The Ahmadiyya have faced severe repression, Pelosi said, “but you refused to turn to bitterness or vengeance.”

“The message we carry is ‘if you are being hurt, do not respond with hurt,’” said Ahsanullah Zafar, president of the Ahmadiyya community in the U.S.

Katrina Lantos Swett, the chair of the U.S. Commission on International Religious Freedom, asked the audience to stand up for the Ahmadiyya.

“The message of the Ahmadiyya community is a positive call for world harmony and liberty,” Swett said. “We who believe in peace and freedom dare not be silent.”

Opposition grows to religious freedom nominee

More than 1,800 people have signed a petition asking Senate Minority Leader Mitch McConnell to “reconsider” his appointment of Zuhdi Jasser, a prominent critic of U.S. Muslims, to the U.S. Commission on International Religious Freedom

“How can an individual who supports the curbing of Muslim civil and religious liberties at home be trusted as a ‘commissioner’ to review and analyze violations of religious freedoms abroad?” the petition writers ask in their appeal.

Jasser, a physician in Phoenix, Ariz., and president of the American Islamic Forum for Democracy, has angered many Muslim Americans for his work with groups they say demonize Muslims, and for supporting policies that they say infringe on their civil liberties.

Jasser narrated “The Third Jihad,” a documentary widely considered to be Islamophobic, and sits on the board of The Clarion Fund, which funded the film, and has received funding from organizations with anti-Islamic sentiments. He has also defended the New York City Police Department against attacks that it spied on Muslims, and testified on Capitol Hill on the problem of Muslim “extremism” in the U.S.

The petition is sponsored by www.Islamophobiatoday.com.

Muslims to Be Congressional Hearings’ Main Focus

The new chairman of the House Homeland Security Committee said Monday that he planned to call mostly Muslim and Arab witnesses to testify in hearings next month on the threat of homegrown Islamic terrorism.
Representative Peter T. King, Republican of New York, said he would rely on Muslims to make his case that American Muslim leaders have failed to cooperate with law enforcement officials in the effort to disrupt terrorist plots — a claim that was rebutted in recent reports by counterterrorism experts and in a forum on Capitol Hill on Monday.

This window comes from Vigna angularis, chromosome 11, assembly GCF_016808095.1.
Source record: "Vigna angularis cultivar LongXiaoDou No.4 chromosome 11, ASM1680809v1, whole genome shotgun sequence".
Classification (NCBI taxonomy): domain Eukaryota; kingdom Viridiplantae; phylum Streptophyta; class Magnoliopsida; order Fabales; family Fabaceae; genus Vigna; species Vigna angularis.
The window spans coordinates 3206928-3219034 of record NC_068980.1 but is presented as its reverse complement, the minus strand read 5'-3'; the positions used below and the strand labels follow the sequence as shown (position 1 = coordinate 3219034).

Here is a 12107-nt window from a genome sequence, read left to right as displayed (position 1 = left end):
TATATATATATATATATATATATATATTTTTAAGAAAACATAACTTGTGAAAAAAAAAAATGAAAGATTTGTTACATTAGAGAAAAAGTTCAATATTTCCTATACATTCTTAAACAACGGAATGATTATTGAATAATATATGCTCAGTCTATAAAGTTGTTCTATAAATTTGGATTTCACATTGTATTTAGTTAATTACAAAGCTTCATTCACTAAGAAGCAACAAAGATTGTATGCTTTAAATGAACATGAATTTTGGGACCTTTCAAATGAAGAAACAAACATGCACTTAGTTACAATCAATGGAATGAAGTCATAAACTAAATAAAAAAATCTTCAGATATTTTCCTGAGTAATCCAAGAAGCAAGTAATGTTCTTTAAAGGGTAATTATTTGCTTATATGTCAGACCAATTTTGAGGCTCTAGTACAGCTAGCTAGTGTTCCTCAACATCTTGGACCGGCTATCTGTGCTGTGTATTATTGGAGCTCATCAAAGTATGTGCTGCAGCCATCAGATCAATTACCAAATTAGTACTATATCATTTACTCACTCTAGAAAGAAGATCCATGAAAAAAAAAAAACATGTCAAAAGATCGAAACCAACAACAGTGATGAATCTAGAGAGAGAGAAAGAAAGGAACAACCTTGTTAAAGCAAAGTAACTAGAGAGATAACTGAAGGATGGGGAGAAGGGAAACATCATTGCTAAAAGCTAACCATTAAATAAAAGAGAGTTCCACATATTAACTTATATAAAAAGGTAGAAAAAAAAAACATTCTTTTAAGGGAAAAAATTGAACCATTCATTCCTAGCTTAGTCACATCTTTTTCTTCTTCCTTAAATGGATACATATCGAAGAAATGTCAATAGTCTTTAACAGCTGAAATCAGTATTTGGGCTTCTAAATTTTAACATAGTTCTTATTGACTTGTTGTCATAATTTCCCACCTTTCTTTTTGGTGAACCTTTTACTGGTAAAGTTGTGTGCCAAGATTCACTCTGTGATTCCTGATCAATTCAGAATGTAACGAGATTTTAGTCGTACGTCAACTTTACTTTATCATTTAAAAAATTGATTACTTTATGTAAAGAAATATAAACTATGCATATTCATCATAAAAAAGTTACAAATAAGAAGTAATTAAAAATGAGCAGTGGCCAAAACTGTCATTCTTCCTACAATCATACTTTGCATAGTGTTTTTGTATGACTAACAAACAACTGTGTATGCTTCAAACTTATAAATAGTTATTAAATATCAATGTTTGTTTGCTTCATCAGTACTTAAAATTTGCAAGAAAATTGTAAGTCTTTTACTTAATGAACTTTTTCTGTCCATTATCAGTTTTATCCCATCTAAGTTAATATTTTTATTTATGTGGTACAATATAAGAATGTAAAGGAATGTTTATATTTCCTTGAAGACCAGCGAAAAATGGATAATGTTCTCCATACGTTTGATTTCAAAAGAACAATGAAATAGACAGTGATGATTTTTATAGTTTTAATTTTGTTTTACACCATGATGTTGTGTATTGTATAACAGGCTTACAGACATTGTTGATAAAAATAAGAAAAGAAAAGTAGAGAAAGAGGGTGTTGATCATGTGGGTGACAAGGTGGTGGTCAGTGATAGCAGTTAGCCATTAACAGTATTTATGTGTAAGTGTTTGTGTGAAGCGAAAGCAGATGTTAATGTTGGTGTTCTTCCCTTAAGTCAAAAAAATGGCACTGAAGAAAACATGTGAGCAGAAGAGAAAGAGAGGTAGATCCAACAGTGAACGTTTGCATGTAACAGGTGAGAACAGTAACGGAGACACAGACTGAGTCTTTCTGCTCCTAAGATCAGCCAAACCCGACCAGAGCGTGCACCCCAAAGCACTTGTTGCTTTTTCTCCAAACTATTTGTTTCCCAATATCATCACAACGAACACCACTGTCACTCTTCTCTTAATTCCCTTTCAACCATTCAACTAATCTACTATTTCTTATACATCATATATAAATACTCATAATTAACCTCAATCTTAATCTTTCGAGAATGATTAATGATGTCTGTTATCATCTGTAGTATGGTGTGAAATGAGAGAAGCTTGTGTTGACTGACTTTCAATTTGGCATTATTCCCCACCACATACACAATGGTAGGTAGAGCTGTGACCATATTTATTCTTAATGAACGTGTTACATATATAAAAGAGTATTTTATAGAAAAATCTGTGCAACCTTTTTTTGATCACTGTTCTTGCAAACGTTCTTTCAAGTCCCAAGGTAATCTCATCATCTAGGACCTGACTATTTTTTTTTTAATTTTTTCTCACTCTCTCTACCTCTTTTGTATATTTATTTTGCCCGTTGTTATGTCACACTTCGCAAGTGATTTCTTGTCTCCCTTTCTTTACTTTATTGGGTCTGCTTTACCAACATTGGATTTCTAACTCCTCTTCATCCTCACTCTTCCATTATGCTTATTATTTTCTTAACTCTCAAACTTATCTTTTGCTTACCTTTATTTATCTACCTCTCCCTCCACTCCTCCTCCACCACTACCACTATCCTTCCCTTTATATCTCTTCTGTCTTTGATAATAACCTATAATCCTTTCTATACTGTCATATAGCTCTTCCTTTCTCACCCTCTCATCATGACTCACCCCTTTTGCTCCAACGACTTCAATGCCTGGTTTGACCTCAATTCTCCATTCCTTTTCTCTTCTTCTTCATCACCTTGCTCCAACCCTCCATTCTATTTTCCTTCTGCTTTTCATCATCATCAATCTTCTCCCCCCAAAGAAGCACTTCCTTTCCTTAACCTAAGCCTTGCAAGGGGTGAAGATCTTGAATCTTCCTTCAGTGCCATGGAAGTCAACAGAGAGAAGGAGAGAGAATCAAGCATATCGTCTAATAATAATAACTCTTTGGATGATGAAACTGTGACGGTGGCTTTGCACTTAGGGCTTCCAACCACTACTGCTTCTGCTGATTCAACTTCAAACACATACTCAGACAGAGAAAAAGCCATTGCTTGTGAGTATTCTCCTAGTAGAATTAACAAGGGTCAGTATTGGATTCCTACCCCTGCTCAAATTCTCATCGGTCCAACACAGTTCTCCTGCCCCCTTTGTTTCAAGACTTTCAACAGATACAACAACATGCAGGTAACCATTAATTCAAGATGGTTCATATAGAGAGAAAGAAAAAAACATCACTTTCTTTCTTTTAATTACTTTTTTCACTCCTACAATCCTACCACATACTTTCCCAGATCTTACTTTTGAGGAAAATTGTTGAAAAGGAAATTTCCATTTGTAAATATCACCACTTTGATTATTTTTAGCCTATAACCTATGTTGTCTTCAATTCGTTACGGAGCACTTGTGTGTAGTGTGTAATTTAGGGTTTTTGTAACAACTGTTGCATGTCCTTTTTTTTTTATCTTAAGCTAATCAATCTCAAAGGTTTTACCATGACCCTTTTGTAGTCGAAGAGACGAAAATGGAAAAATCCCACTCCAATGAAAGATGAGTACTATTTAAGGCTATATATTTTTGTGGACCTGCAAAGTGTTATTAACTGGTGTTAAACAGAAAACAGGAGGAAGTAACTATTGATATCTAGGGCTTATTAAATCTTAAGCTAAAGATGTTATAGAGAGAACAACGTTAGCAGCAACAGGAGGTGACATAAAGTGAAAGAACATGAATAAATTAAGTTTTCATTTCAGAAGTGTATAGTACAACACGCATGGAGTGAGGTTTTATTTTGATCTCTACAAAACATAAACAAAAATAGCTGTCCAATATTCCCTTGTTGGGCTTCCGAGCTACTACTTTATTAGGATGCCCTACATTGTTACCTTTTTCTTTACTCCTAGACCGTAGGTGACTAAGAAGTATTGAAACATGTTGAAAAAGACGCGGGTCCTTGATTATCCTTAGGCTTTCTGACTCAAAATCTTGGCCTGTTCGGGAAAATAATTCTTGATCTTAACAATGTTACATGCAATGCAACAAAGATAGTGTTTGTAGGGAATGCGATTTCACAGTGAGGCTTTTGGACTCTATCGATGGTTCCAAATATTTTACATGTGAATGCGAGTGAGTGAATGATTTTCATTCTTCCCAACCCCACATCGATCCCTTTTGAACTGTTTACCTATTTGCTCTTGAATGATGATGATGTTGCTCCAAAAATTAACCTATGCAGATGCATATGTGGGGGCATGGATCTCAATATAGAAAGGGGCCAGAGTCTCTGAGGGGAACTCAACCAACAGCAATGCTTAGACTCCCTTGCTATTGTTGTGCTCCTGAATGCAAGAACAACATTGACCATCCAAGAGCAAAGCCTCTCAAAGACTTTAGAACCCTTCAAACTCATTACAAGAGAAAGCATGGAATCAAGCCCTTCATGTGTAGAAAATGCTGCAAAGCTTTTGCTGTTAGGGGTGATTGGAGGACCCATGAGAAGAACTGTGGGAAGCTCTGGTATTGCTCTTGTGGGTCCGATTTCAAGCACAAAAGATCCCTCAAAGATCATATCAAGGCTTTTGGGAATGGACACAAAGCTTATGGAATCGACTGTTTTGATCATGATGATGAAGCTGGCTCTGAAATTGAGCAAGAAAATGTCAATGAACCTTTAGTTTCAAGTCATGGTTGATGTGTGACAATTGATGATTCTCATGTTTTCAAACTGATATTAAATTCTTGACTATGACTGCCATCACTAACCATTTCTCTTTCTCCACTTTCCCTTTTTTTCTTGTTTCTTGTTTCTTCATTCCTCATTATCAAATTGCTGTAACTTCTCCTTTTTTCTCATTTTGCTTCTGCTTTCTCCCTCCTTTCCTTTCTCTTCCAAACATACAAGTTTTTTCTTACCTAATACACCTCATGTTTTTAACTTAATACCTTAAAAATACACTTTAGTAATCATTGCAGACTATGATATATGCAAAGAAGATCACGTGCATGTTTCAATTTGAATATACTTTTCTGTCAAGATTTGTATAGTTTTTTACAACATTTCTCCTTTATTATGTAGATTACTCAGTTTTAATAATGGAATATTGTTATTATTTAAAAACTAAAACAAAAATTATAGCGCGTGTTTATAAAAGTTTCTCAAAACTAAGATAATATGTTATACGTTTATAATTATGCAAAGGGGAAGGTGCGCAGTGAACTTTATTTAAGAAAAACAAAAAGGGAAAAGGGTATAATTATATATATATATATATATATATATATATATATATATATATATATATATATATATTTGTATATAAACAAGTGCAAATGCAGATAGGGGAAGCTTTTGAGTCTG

As the hearings approach, the reaction from Muslim groups — initially outraged — has evolved into efforts to get Mr. King to enlarge the scope of the hearings beyond Muslims. They want to use the forum to reinforce the notion that the potential for terrorist violence among American Muslims is very marginal and very isolated.

GOP wants Napolitano fired

Congressman Mike Hoffman (R-Colo) joined 10 other Republicans on Capitol Hill to request the removal of Janet Napolitano, Homeland Security Secretary on the heels of the Abdulmutallab attack on Christmas Day.

“There should be no tolerance for her lack of leadership,” the letter from the lawmakers read. “…it is imperative that you dismiss her immediately.”

Capitol Hill Honor for Muslim Hero

CAIRO – New York’s young Muslim hero who defended a group of Jewish subway passengers from a racist attack is being honored with an invitation to attend President George Bush’s State of the Union address at Capitol Hill. “He was as excited as we were in inviting him,” Rep. Joseph Crowley of New York told the New York Post on Thursday, January 24. “He immediately said, ‘Yes, I would love to be there.'” Bangladeshi-born Hassan Askari, 20, was thrust into the spot light in his Brooklyn neighborhood, Queens, last month after he saved four Jews from a racist attack aboard the Q train running between Manhattan and Brooklyn.